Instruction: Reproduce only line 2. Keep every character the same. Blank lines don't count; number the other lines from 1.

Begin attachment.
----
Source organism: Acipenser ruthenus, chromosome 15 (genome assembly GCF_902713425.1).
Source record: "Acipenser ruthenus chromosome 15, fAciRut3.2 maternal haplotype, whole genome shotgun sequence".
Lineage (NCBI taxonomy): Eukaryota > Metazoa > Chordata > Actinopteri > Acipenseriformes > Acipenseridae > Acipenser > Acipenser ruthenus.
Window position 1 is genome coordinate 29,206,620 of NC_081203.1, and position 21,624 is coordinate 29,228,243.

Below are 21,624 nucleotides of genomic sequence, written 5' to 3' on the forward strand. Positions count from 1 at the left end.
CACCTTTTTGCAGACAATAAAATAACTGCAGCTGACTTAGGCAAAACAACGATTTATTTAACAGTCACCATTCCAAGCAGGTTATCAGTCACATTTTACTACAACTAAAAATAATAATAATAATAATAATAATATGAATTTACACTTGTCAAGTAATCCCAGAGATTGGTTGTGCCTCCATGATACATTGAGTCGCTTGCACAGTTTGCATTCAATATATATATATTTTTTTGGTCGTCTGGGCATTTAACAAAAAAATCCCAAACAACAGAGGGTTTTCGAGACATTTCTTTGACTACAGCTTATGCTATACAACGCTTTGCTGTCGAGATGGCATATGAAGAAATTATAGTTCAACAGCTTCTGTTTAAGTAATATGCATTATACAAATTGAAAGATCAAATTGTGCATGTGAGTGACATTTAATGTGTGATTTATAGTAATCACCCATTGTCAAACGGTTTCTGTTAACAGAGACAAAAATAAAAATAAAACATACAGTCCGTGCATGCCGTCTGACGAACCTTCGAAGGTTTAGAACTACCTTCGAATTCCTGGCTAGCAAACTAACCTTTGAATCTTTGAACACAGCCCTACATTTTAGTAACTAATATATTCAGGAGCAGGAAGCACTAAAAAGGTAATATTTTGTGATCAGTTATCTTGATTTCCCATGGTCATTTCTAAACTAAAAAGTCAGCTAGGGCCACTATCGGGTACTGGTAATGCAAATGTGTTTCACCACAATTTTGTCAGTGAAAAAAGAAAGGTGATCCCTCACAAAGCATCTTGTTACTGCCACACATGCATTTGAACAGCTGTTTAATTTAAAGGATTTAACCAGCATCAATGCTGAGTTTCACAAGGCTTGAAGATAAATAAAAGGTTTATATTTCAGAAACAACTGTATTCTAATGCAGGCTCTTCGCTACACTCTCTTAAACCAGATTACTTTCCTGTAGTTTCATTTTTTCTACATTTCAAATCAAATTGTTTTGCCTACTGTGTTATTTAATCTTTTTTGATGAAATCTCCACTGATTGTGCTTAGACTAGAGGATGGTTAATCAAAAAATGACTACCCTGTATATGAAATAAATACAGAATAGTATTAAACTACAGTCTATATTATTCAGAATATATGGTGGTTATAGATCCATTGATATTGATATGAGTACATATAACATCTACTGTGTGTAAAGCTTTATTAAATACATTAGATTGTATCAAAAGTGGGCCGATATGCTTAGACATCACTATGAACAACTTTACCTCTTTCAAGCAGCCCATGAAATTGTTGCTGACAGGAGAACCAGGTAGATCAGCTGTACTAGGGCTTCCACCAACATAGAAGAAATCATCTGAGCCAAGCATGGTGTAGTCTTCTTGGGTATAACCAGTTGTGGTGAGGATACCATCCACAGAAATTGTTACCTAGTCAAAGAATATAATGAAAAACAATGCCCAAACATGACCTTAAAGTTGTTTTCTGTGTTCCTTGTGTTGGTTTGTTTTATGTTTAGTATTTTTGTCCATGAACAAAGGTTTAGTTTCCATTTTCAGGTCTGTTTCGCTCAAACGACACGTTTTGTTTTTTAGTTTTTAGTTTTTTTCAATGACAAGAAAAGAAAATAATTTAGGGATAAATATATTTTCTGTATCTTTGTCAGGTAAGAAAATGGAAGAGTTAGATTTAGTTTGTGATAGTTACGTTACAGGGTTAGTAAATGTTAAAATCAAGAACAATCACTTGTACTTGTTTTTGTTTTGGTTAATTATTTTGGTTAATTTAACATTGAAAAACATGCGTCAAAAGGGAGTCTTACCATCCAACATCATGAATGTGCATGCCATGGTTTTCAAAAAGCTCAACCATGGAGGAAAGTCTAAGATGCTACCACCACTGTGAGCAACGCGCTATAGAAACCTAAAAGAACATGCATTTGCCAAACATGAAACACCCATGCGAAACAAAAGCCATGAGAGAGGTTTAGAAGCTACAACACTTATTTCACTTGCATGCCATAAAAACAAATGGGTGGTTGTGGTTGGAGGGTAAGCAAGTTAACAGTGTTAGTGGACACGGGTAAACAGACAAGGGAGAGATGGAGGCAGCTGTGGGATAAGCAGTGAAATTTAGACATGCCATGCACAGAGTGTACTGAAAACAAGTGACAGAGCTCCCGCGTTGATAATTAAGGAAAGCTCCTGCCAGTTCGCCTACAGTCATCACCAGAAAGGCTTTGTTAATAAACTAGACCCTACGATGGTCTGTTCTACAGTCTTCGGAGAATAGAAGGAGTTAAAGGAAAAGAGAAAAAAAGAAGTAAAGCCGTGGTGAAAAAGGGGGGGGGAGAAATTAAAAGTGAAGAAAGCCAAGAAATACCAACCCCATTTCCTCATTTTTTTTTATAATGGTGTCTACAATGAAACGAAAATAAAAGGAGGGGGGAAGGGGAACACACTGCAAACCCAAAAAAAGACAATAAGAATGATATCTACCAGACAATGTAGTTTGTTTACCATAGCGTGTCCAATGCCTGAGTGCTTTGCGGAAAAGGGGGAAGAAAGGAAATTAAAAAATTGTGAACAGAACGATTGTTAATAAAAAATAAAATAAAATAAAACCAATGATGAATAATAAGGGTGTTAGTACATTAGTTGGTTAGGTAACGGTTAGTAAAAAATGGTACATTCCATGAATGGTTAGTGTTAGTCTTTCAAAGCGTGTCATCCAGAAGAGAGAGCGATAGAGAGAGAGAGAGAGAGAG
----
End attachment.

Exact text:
Source record: "Acipenser ruthenus chromosome 15, fAciRut3.2 maternal haplotype, whole genome shotgun sequence".